NEWS

Matamata-Piako District Council Waste-Water Treatment System - an example worth studying

Thursday 6 March 2014, 4:59PM
By Halo Biz
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Industries and towns can coexist to mutual benefit and advancement

In preparation for the upcoming New Zealand Trade & Industrial Waste Forum being held in Hamilton, 9-11 April, Forum President Geoff Young highlights the importance and necessity for councils and commerce to work together collaboratively to protect our environment whilst permitting commercial industrial enterprises to add value to local communities without incurring extra ratepayer levies.

Relationships between industries and townships are too often adversarial and sadly, egos get in the way and the environment suffers.   It is clear that the fiscal health & success of industry and communities are not mutually exclusive, so why is it so difficult to get all parties around the same table for mutual benefit?

Young pulls no punches when it comes to suggesting industries and councils need to get over themselves and each other and start working towards the bigger picture.

There are examples in New Zealand where industry and community have successfully come to the same table and resolved environmental difficulties.  The Morrinsville wastewater treatment plant is a good example where industry requirements are becoming balanced with community needs to the benefit of both.

While initial engagement may not have been harmonious Morrinsville now has a wastewater treatment plant that is adequate for the current load with spare capacity for future growth while the industries successfully manage their contribution to the operational cost of the plant with wastewater pre-treatment. This is a luxurious position to be an:  for both parties.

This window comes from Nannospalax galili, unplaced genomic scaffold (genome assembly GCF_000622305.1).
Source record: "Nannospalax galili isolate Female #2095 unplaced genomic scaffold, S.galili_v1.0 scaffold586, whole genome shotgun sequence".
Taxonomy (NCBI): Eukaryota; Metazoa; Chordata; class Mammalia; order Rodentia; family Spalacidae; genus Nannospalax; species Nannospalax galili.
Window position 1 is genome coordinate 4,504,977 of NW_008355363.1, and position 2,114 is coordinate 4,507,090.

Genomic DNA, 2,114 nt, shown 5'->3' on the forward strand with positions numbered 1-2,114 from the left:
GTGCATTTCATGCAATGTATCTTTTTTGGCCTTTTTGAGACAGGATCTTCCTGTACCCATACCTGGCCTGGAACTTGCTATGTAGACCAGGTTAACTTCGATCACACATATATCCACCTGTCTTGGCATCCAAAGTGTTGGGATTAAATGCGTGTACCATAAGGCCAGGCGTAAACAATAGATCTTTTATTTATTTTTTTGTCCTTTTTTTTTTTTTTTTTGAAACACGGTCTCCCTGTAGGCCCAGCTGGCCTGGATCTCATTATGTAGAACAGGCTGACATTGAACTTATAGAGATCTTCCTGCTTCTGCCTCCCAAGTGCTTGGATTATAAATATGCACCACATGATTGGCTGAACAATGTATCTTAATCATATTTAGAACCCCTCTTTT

Don McLeod, chief executive officer for the Matamata-Piako Council stated that the new arrangement came about because the town’s plant was being upgraded and at that time industry discharge was reviewed.  “We entered into an agreement allowing discharge from two specific large organisations (Greenlea Premier Meats and Fonterra). This agreement stipulates effluent parameters and also outlines penalties if these parameters are breached.”

“To an extent the industries determine the amount of pre-treatment they would undertake……..the higher the pre-treatment the lower our charges,” he said.

While Fonterra and Greenlea Premier Meats are the two major contributors, small industries also have trade waste agreements with the council that stipulate standards of discharge.

Greenlea is a meat processor while the Morrisville Fonterra plant produces milk powder and butter products; both were asked to fund 40% of the $19 million pre-treatment plant cost based on the difference between what the council would have to do without this discharge and with it.

One aspect of the success of this new pre-treatment plant was the council’s willingness to help make it attractive to both industries by financing the cost of the plant over the life of the 15 year discharge consent. 

Another important factor in the success of the agreement between Greenlea Meats, Fonterra and the Matamata-Piako District Council was because all parties sought, and were privy to, relevant and valid information.

Research was essential:  for a considerable period of time remote data measurement systems were installed to record the discharge from Greenlea & Fonterra.  The end result was that all parties were able to make intelligent and informed decisions.  The council was able to see what was affecting their wastewater treatment plants and thus take this data into account in future designs and the two businesses concerned were able to plan ahead for their own future regarding discharge consents.

A third aspect which contributed towards the successful outcome is because all parties entered into conversation before the new plant was built, not after. 

The New Zealand Trade and Industrial Waste Forum (NZTIWF) is the bridge between industries, utility providers, regulatory authorities and service providers. The NZTIWF advocates strong communication, good science and strong problem solving networks.

The Forum brings all stakeholders to the table to the benefit of community and industry together.

There is no other organisation in the entire spectrum of New Zealand policy making that fulfils this task.

The Forum deserves support and respect. It is good for business. It is good for the community. It is good for our elected representatives. Help yourself, your industry, your community, your environment; support of The New Zealand Trade and Industrial Waste Forum and it will support you.

Membership is free.